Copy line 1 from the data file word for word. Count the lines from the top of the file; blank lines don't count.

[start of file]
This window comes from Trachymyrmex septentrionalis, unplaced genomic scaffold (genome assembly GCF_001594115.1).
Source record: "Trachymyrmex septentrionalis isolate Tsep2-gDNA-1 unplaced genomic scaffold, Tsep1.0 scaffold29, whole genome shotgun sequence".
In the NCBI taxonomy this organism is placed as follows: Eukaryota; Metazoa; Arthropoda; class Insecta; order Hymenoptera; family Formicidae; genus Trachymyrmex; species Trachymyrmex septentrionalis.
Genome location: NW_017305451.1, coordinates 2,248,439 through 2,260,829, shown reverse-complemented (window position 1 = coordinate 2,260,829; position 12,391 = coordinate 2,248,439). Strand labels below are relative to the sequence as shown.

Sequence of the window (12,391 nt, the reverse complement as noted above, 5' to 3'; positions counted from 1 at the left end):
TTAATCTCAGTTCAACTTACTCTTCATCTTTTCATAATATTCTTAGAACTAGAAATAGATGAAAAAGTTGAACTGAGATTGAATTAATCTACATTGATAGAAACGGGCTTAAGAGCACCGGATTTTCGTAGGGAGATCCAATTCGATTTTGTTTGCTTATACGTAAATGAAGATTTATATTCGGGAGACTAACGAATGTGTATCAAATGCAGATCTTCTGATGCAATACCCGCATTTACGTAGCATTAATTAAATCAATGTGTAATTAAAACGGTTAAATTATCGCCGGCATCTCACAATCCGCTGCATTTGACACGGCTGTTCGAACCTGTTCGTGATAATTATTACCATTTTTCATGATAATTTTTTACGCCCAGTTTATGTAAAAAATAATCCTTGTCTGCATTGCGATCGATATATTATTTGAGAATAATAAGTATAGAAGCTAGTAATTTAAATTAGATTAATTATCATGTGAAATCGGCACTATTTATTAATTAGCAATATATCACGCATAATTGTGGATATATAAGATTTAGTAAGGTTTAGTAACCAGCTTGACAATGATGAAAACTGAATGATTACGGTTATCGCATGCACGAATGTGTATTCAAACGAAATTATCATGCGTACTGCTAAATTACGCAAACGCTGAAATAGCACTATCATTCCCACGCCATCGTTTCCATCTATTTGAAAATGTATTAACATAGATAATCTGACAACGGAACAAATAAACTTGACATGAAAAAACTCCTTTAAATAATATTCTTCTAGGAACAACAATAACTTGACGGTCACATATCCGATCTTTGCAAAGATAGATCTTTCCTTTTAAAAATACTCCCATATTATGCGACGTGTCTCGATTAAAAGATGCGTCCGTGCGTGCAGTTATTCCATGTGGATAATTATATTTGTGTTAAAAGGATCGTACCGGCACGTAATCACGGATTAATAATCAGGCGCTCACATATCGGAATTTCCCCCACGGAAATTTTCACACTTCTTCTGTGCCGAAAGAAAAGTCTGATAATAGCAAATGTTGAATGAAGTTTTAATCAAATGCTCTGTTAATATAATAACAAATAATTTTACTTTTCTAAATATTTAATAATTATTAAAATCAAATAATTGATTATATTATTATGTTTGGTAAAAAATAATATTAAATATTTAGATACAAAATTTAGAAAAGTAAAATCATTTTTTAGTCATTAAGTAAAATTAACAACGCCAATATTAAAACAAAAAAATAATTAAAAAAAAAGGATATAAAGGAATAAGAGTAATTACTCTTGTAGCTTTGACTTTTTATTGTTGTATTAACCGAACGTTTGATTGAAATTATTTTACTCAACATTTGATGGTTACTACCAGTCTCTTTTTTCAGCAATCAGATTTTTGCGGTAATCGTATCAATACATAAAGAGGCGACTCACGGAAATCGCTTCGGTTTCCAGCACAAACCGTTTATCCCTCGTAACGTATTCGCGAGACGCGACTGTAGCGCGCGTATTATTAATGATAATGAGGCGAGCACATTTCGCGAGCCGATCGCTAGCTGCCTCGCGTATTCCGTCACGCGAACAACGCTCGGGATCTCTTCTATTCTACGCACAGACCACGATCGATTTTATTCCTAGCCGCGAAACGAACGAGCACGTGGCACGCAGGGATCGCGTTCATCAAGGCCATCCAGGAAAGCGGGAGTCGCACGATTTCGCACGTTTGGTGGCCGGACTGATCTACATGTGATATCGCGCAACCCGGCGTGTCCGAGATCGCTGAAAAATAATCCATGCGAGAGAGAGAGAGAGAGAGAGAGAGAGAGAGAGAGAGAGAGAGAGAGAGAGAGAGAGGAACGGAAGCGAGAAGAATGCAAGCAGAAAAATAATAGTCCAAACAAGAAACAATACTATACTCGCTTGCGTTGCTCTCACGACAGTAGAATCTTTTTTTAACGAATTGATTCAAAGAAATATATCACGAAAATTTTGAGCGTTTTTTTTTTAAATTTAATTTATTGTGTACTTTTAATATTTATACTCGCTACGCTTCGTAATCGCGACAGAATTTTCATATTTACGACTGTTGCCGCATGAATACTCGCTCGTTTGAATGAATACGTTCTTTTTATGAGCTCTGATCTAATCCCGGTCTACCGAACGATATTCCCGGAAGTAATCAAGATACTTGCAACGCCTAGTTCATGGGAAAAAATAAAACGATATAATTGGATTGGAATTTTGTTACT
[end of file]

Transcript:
This window comes from Trachymyrmex septentrionalis, unplaced genomic scaffold (genome assembly GCF_001594115.1).